mask of agamemnon
The "Mask of Agamemnon" (Credit: Xuan Che, CC BY 2.0, via Wikimedia Commons)

The iconic “Mask of Agamemnon,” the Homeric king

A fascinating piece of ancient metalwork transports you back to the fabled Mycenaean era

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Discovered at the citadel of Mycenae, in Argolis in the North-East Peloponnese in 1876, by German archaeologist Heinrich Schliemann, the “Mask of Agamemnon” is one of the most famous gold artifacts of the Greek Bronze Age. “I have gazed upon the face of Agamemnon,” boasted Schliemann referring to the legendary Mycenaean ruler and commander-in-chief of the Greek army at Troy.

The gold leaf funeral mask was found still on its corpse in a shaft tomb designated Grave V, at the site Grave Circle A, Mycenae. It was in fact one of five masks discovered, but due to its nobility and level of preservation Schliemann claimed it to be that of the legendary Greek king Agamemnon of Homer’s Iliad.

Created from a single sheet of gold, heated and hammered against a wooden mold, the mask is three-dimensional and includes cut-out ears, full detailed facial hair, and eyelids that appear open and closed simultaneously. 

Much controversy has come up regarding the identity of the elegant mask with the intense facial characteristics but the majority of scholars today agree that the gold mask is authentically Mycenaean.

Mycenae is the largest and most important center of the civilization that was named “Mycenaean” after this fortified city. Renowned for its technical and artistic achievements but also its spiritual wealth, which spread around the Mediterranean world between 1600 and 1100 BC, the Mycenaean civilization was indissolubly linked to the Homeric epics, the Iliad and the Odyssey, which have influenced European art and literature for more than three millennia.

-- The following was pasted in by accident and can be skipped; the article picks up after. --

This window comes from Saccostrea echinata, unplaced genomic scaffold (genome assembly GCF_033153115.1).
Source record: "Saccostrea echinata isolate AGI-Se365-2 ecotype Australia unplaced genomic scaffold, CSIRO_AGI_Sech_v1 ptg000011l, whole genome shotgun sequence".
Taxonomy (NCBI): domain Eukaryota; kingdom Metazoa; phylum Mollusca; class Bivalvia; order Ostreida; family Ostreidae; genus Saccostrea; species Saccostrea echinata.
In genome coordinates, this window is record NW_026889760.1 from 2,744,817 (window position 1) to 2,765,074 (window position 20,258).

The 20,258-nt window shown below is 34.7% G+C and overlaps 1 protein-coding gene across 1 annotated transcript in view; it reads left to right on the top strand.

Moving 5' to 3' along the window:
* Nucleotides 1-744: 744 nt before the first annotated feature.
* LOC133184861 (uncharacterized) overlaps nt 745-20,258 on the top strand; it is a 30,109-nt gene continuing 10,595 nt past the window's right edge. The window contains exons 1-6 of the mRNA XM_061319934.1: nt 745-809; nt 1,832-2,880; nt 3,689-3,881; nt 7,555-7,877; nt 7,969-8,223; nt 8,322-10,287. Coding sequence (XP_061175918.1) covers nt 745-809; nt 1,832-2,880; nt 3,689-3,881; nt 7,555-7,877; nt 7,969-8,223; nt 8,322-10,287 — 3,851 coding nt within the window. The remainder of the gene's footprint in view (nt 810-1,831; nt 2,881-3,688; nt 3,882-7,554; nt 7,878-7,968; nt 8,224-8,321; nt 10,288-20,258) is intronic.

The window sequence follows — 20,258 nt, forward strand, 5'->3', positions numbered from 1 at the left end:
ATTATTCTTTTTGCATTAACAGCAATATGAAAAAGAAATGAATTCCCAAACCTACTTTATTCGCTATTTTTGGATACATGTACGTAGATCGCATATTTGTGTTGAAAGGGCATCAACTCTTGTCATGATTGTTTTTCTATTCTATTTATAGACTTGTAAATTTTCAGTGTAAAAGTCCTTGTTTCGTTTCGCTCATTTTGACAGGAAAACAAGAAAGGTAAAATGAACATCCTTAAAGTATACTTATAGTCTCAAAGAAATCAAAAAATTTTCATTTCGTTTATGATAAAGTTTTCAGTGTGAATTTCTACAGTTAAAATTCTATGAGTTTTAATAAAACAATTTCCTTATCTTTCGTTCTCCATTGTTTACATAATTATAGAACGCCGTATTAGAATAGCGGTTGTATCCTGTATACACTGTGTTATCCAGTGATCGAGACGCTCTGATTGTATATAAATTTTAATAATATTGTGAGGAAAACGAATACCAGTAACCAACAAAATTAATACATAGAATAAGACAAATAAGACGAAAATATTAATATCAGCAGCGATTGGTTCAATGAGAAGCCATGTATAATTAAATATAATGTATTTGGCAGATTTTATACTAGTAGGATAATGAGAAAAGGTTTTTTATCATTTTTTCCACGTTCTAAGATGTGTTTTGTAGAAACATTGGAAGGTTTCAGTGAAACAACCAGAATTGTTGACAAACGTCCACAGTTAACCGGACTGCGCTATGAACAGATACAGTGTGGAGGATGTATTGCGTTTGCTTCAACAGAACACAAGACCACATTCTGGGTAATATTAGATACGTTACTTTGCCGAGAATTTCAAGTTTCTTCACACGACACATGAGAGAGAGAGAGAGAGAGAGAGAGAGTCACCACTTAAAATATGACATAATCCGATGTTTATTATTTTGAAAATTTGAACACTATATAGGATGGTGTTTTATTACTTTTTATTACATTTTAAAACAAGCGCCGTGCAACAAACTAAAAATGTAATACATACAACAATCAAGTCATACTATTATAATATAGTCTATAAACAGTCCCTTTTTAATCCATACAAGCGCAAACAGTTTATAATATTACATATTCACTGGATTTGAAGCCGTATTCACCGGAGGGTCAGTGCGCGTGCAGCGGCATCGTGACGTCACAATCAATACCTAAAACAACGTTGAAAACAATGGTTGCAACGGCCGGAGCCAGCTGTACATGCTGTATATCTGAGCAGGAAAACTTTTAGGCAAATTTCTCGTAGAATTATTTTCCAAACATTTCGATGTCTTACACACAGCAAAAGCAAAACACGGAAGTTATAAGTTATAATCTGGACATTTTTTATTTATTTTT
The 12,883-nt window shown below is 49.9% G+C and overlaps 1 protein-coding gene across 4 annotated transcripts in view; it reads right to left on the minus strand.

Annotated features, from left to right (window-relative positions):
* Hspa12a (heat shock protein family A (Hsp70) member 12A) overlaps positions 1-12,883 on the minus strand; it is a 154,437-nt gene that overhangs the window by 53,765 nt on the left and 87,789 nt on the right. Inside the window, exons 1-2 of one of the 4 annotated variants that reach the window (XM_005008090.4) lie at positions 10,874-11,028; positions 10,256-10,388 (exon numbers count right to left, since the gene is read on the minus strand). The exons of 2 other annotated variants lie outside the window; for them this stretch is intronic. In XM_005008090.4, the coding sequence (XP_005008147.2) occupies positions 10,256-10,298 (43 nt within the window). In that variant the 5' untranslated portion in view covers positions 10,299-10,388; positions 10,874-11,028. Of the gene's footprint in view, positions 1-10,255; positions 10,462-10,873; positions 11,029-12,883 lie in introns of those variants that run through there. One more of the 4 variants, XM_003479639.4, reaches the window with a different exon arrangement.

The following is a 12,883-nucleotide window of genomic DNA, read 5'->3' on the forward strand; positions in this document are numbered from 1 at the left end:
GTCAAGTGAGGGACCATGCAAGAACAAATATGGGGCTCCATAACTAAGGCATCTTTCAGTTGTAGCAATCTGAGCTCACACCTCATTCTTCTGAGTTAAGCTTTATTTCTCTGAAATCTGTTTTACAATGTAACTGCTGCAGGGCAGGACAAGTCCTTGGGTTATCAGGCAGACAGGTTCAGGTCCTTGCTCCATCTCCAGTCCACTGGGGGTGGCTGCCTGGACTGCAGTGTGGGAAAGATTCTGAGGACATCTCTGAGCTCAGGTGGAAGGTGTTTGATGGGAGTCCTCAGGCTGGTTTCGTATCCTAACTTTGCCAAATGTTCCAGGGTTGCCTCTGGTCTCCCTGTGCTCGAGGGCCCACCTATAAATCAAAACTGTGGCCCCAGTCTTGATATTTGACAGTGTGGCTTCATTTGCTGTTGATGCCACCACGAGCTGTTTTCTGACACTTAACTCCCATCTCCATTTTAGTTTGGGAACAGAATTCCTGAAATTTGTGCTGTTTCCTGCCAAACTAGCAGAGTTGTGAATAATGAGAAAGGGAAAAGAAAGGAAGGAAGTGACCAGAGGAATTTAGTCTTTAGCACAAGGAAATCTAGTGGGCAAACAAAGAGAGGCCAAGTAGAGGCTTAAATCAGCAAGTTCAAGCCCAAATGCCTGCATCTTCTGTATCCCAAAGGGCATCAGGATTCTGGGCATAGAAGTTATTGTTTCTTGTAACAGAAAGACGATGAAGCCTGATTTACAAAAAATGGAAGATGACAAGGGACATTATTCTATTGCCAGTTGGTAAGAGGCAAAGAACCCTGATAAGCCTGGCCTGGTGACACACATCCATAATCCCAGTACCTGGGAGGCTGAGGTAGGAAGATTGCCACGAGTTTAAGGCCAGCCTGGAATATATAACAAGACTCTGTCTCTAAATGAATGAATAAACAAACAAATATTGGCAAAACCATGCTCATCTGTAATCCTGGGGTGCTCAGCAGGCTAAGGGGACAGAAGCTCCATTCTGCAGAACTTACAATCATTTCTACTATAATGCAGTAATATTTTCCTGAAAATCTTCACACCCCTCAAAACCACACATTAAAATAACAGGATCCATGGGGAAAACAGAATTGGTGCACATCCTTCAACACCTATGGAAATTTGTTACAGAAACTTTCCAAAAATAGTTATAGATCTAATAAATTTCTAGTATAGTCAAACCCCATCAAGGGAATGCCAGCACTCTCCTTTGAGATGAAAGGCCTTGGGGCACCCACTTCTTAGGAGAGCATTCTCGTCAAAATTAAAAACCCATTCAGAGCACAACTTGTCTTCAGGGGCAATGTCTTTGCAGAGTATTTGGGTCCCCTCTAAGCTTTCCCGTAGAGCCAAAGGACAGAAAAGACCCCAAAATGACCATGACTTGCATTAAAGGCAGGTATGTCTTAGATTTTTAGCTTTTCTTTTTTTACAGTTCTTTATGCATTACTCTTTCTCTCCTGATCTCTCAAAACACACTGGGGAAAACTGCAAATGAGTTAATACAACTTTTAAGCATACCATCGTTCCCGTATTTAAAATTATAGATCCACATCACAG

According to Homer, the city was founded by Perseus, the son of Danae (a princess) and Zeus (a god); and by King Agamemnon’s time, the Royal House of Atreus, which ruled Mycenae, was the most powerful of the Achaeans (Homer’s name for the Greeks).

The tholos tomb of Agamemnon in Mycenae, Greece (Credit: George E. Koronaios, CC0, via Wikimedia Commons)

The palatial administrative system, the monumental architecture, the impressive artefacts and the first testimonies of Greek language, preserved on Linear B tablets, are unique elements of the Mycenaean culture. Significant stages in monumental architecture are still visible in the property, such as the ‘Cyclopean’ defensive walls (13m high and 7m thick), the beehive-shaped tholos tombs and the dramatic Lions Gate, a solid construction of massive stone blocks over which rear two large lions.

The mask is on display in the National Archaeological Museum in Athens, draws in tourist crowds and found its way onto introductory art history course syllabi. It stands as a representation of the skillful artistry present in ancient Greece and illuminates our understanding of the past, giving a glimpse into the burial and ritual practices of that time. 

The decline of Mycenae palatial system occurred around 1100 BC, possibly due to large natural disasters such as earthquakes and volcanic eruptions. However, this great empire’s cultural influence endured. Mycenae stamped its reputation on the history not only of Greece, but the entire world.

Visit: National Archaeological Museum of Athens